Every day, a million prayers, chants and hymns rise heaven bound from the earth. In his trance, the shaman walks among them, some new born, some centuries old. The piece was created mainly using vocal samples in a Macintosh computer and using a Korg vocoder.
Edgard Varèse – Déserts
“I had in mind not only all physical deserts (of sand, sea and snow, of outer space, of empty city streets) but also the deserts in the mind of man: not only those stripped aspects of nature that suggest barrenness, aloofness, timelessness, but also that remote inner space no telescope can reach, where man is alone, a world of mystery and essential loneliness.” So Varèse accounted for the title of the first work in which he made use of the new musical material of the post-1945 period, magnetic tape. The ‘essential loneliness’ translates into instrumental music in which the bustling energy of Varèse’s scores of the 1920s and ’30s has been replaced by an almost Apollonian restraint and a tape part full of violent contrasts of sonority.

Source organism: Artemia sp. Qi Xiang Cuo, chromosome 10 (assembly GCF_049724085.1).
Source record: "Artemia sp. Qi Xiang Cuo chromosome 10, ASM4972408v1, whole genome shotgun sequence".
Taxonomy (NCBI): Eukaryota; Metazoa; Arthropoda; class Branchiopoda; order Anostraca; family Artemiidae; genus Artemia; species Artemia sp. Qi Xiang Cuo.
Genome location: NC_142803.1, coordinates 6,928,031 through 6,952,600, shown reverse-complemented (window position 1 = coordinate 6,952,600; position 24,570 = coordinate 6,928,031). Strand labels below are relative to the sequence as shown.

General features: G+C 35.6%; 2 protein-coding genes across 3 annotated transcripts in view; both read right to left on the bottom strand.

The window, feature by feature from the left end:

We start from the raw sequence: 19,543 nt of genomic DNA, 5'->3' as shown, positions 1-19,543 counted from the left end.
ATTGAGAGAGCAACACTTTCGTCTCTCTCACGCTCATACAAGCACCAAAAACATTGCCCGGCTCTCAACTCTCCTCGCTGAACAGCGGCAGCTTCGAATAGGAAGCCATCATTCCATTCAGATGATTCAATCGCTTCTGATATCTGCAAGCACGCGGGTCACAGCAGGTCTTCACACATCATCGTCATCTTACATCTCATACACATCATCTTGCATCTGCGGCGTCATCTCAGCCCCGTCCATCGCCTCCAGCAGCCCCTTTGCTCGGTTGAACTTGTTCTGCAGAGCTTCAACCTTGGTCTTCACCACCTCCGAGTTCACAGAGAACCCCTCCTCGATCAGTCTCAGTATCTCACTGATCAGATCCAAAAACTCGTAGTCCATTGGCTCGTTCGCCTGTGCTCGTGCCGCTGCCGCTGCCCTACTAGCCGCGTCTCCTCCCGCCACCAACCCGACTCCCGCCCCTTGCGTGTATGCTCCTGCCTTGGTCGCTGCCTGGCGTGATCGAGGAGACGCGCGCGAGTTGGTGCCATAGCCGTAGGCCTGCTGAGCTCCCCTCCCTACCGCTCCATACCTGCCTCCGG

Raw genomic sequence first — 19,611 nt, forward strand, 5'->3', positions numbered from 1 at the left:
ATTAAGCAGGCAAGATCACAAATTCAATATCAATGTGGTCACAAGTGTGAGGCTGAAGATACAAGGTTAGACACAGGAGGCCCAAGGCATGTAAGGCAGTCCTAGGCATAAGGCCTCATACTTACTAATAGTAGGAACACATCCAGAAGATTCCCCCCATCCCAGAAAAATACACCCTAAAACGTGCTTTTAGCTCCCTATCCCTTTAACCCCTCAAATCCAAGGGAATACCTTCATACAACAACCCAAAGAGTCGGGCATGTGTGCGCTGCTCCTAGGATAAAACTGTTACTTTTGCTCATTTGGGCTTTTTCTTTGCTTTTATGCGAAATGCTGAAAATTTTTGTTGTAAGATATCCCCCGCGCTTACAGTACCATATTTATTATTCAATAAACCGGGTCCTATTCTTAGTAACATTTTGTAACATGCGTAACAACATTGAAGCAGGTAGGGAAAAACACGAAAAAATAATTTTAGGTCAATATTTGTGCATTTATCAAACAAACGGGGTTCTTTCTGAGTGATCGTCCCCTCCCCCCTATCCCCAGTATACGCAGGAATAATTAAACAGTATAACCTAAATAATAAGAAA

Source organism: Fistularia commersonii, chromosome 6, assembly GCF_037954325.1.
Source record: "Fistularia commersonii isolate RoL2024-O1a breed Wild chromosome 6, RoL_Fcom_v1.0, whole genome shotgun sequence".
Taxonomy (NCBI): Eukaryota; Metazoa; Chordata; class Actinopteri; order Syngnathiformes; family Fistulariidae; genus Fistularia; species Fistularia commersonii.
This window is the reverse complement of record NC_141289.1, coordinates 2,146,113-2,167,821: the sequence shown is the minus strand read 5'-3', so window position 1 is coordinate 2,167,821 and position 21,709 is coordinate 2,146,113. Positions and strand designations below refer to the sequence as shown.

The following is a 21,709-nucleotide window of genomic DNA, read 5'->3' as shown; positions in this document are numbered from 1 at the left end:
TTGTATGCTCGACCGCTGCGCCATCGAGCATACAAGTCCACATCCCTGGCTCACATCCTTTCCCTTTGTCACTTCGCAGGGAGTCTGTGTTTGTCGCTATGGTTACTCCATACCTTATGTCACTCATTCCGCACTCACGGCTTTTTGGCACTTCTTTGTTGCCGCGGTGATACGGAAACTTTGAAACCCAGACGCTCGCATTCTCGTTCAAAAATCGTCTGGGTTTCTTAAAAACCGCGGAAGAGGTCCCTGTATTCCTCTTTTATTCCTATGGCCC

That Déserts would combine both tape and instruments was always Varèse’s intention but the tape part – three ‘interpolations’, as Varèse termed them – was created after most of the instrumental music had been written and the relationship of instrumental to tape music is tangential rather than contrapuntal. The interpolations are all about three minutes long with the middle one the longest. The first and last interpolations use recordings of noise-rich industrial sounds as their principal source materials while the middle imerpolation, derived primarily fmm percussion instruments, is a little more subdued.
Déserts was given its first performance in Paris in December 1954, directed by Hermann Scherchen. The tape was revised in 1961 with the technical assistance of Bülent Arel in the Columbia-Princeton Electronic Music Center and tonight’s performance uses a digital copy, made in the Columbia University Electronic Music Center, of that revised version. Electric Spring is grateful to Pril Smiley of the Columbia University Electronic Music Center for making this tape and that of Poème Electronique available for tonight’s performance.